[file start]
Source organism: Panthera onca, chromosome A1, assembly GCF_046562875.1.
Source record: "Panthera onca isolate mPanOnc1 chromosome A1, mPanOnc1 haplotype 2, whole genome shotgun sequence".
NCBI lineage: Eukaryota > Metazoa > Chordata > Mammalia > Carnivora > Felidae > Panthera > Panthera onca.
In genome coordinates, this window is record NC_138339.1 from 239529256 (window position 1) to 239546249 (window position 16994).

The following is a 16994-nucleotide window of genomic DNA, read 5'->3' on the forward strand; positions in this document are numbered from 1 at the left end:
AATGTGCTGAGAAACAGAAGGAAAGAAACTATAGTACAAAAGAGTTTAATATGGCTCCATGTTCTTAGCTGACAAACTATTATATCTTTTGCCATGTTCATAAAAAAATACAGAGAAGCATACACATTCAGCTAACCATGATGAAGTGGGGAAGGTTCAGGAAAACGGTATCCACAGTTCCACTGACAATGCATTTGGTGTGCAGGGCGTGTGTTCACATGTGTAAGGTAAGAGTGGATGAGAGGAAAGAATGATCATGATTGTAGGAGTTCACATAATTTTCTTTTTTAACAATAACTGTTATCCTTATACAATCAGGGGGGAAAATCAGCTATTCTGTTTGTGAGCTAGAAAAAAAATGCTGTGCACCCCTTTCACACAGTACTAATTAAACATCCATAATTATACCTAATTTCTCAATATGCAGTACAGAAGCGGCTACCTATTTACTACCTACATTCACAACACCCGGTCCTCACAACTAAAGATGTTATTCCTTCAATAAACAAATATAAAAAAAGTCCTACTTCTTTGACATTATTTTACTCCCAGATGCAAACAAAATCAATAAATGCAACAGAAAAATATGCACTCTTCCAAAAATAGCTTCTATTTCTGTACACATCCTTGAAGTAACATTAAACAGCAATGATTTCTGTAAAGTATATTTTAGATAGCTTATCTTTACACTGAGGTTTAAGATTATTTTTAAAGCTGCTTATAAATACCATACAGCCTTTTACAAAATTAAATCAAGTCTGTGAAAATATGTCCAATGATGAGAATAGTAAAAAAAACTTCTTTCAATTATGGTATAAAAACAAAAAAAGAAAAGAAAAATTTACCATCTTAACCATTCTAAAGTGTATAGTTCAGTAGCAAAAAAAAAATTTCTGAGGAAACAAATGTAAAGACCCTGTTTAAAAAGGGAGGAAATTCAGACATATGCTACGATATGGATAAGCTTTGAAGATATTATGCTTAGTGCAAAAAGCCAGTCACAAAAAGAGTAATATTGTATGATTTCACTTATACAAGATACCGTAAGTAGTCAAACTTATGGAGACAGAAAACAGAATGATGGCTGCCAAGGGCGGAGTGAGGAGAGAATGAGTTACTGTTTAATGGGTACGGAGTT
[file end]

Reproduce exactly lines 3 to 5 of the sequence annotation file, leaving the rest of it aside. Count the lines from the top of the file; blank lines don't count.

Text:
NCBI lineage: Eukaryota > Metazoa > Chordata > Mammalia > Carnivora > Felidae > Panthera > Panthera onca.
In genome coordinates, this window is record NC_138339.1 from 239529256 (window position 1) to 239546249 (window position 16994).

The following is a 16994-nucleotide window of genomic DNA, read 5'->3' on the forward strand; positions in this document are numbered from 1 at the left end: